Due to the sounds of destruction, I did not hear the titled man come up through the trap door and approach where I stood gazing up. I felt his hand on my shoulder (the surprise of which caused me to jump). He wore a weak smile on his face and spoke loudly in order to be heard above the wind, wreckage, and flying saucer vibrations, he said: “I wanted to believe they were something other than what, in my heart, I knew them to be. They seemed to understand my prayers, but in the end they took it all too literality. They demanded I come with them, in order to spread the word to others; they claimed good faith and declared they would help me here before taking me elsewhere. That’s why they destroyed the town; do you understand? They think this is what I want! They think this is what I teach!” My thoughts tried to make sense of his raving: from what I could gather, he assumed these extra-terrestrial to be Angels of some sort, which were sent to him for…for…for I don’t know what; but evidently they misinterpreted his message and set in motion the events which I have just described. The titled man shouted: “I was given permission to bring along someone for human companionship; I intended on asking the custodian to join me, but he is now…” he chocked up, and then continued: “if you would like to join me you can, although I must say I have no idea what will occur.”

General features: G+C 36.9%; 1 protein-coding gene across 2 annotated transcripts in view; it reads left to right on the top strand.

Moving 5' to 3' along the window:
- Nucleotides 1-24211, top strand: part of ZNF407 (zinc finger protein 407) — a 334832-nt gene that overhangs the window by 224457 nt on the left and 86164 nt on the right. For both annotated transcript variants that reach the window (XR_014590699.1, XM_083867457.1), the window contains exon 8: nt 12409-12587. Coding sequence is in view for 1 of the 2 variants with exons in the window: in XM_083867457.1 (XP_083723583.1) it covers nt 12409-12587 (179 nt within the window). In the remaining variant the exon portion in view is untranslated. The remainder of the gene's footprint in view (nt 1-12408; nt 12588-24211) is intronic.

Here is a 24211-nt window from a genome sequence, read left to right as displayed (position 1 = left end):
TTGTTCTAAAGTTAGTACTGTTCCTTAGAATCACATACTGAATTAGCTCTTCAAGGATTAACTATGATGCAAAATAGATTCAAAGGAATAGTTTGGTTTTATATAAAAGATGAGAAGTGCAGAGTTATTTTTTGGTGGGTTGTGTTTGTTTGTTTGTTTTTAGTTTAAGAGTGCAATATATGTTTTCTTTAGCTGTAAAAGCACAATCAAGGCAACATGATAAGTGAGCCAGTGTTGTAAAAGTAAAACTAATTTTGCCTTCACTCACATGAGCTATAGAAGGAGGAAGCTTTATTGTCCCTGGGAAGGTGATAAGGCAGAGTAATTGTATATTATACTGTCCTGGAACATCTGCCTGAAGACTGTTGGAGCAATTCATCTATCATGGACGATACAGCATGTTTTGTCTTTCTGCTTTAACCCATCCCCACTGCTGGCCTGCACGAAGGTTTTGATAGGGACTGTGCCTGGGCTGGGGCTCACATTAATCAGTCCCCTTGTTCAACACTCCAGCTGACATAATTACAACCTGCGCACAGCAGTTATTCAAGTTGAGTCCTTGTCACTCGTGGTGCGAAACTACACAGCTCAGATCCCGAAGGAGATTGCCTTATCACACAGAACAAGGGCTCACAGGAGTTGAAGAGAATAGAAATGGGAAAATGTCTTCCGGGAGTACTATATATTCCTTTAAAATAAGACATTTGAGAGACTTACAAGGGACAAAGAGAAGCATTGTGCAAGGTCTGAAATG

A panel on the bottom of the vibration-emitting flying saucer slid smoothly aside; a deep blue glow seemed to fill the interior of the room through which you were to enter if you passed through the opening exposed by the smooth sliding panel just mentioned…I’m sure you understand what I mean. Through the opening came a device similar to those fasten at the bottom of the ship: I feared what kind of gun this would prove to be; thankfully, for my sake at least, this new apparatus was not used in destructive purposes (unless you consider abduction a destructive act; which, come to think of it, is a destructive act: destructive to the physical and mental well being of the abductees; namely, in this case: the titled man). I retract my previous statement! Destructive purpose indeed did these new apparatus have! A blue spotlight shone bight from the apparatus that had appeared through the exposed panel on the bottom of the ship. The spotlight fell upon the titled man who stood at my left. The light appeared thick as fog; it was soft on the eyes to look at; yet was bright enough to block out what lay beyond it (you couldn’t ‘look through’ the light). The titled man could barley be seen, immersed in the light as he was, but his hand, clear as can be, reached out from the light and sought my grip. Slowly his body was pulled, guided, up, up into and through the blue haze of foggy radiance. As he left the safety of the floorboards and floated up and away from me, so did the hand he had extended towards me: I did not reach out: I did not want to go. When he passed through the opening on the bottom of the ship, the spotlight ceased to be and the panel slid smoothly back into position with the titled man safely inside. Half the roof of the church was gone (thrown to the wind or scattered at my feet), so my view was unobstructed as the flying saucer lifted higher into the air; it stopped just when I was going to lose sight of it behind the roving packs of clouds that patrolled the dark and unmovable night: the ship stopped and I wondered if they were looking back at the destruction they had caused, I thought maybe it was possible that the titled man was not handling things well, and the extra-terrestrials were deciding if it was worth bringing a crazy person out into the deep recesses of space and beyond: a second or two passed and the ship lit up with twirling bright blues, spinning neon greens, oscillating yellows and reds, pinks, purples: color upon color radiate from the ship, which I thought had no lights on it what-so-ever: now I saw that the ship was all light; what I thought to be metal was obviously some space-age-technology designed to dazzle the eye, amaze the mind, and illuminate the heart with respect to what is possible, hope for what can be accomplished, reverie for what others have done, and a singular sense of being one with all, equal with every ---- out there, and appreciative of being aware that you are unique in the sense that there is one, and only one, you: never to be duplicated, never to be replaced, always to be remembered by the greater mind because you, the avant-garde creation that you are, are as integral to the whole scheme-of-things as anyone else living, dead, undead, or yet to be.